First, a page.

The other kinds of spray program you can try is organic, sulfur-based brands like Liquid Fence or Deer Out. These are “bad taste” sprays that you apply to the foliage of plants that you do not want deer or rabbits to nibble on. They also can contain hot pepper extras and mint essential oil. Whatever spray brand you choose, know that animals can habituate to certain smells and that you may want to switch up to a different brand very three-to-six months to keep them on their toes.

One proven technique to keep all kinds of mammals from your gardens is a motion-sensor sprinkler system (Havahart and Contech Scarecrow are two popular brands). These shoot out a burst of water at anything that interrupts the motion sensor. It can be quite shocking and a great deterrent. Unfortunately, this works equally as well on humans, so you or a guest can be zapped by a water stream and it can be an unpleasant experience. I always caution those who use this technique to move the sensor around every few weeks, but to put a note on their door to remind themselves and the rest of their household of where they last put it, so they don’t get sprayed as they head out in the morning.

Finally, pick plants that are less palatable to your problem creatures. Deer hate fuzzy leaves like most of the culinary herbs – from lavender to sage. Strong-scented plants like catmint, horseradish, and hyssop repel deer. They also do not like those that are bitter because they are poisonous, those include daffodils, hellebores, lily of the valley and foxgloves. They also find turn up their noses as some native plants like Paw Paw tree and Serviceberry. Use these plants to create a buffer zone between the deer and those plants that they love to consume like hostas and tulips.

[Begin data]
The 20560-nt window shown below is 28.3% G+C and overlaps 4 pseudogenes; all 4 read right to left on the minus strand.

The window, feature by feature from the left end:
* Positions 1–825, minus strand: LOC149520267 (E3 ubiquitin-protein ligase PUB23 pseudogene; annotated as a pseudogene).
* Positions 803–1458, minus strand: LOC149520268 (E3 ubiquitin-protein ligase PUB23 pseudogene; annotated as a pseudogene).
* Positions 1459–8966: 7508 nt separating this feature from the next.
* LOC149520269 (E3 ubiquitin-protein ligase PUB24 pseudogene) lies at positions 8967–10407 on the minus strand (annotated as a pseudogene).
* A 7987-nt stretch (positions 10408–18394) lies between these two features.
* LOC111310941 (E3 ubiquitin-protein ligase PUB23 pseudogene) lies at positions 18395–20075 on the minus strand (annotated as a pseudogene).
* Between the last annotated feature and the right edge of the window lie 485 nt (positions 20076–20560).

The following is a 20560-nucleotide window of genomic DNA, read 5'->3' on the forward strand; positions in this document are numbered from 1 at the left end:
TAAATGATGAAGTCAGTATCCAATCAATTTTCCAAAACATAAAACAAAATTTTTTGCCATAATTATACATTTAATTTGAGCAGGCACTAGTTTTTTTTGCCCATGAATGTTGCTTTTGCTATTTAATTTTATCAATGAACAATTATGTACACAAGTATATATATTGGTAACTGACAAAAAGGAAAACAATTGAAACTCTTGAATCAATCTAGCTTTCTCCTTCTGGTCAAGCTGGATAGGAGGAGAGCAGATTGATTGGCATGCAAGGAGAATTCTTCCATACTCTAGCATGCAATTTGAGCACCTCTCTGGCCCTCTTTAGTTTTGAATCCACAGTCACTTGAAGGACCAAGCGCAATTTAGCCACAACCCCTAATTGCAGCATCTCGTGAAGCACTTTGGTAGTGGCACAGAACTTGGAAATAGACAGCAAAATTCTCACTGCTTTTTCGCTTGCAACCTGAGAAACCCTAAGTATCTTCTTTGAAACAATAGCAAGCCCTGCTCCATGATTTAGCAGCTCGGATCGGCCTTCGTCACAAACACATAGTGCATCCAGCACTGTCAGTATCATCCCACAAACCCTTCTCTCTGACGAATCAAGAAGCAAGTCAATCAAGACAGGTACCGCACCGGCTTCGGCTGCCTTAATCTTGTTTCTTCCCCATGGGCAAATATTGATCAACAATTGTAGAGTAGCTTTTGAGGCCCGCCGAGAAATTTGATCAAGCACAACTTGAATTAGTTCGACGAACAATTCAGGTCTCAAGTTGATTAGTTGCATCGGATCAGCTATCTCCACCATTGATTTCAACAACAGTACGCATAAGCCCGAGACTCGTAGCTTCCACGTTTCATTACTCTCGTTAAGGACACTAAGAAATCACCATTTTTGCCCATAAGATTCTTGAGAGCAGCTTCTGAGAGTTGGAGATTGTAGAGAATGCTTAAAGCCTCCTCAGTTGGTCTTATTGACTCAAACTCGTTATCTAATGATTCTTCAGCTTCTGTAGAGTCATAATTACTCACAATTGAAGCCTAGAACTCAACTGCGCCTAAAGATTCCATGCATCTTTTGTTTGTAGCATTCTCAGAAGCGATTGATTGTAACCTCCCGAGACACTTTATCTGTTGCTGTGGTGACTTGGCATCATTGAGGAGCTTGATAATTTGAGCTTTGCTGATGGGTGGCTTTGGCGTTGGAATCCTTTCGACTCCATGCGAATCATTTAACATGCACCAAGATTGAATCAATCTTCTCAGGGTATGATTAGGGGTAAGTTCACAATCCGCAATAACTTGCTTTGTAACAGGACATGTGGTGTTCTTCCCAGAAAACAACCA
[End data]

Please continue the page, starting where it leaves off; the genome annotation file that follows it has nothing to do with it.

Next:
Our mammal friends often make gardening frustrating, but it does not have to be an all-or-nothing affair. With proper planning and selection, we can garden and live alongside our native creatures.
A Side Note on Harmless Mammals
The following mammals are harmless and often actually beneficial for your garden: opossums, raccoons, skunks, coyotes, fox, and moles. All of these mammal visitors to your garden will eat slugs, bugs, and small vermin. They should be welcomed, or, at least, not interfered with, as they visit and take care of other pest problems for you. Some of these mammals, particularly raccoons, can be destructive and messy, but they should not be a major issue for you unless you are not practicing good garden hygiene. What does that mean? That includes cleaning up all fallen and rotting fruit and berries, not leaving out pet food, cleaning up pet waste, and storing seeds, trash, and organic fertilizers in metal containers.

 


This article originally appeared in of Washington Gardener magazine in slightly different version.

 

About the Author

Kathy Jentz
Kathy Jentz is editor of Washington Gardener magazine and is a long-time DC area gardening enthusiast. Washington Gardener is all about gardening where you live. She can be reached at @WDCgardener on Twitter and welcomes your local DMV gardening questions.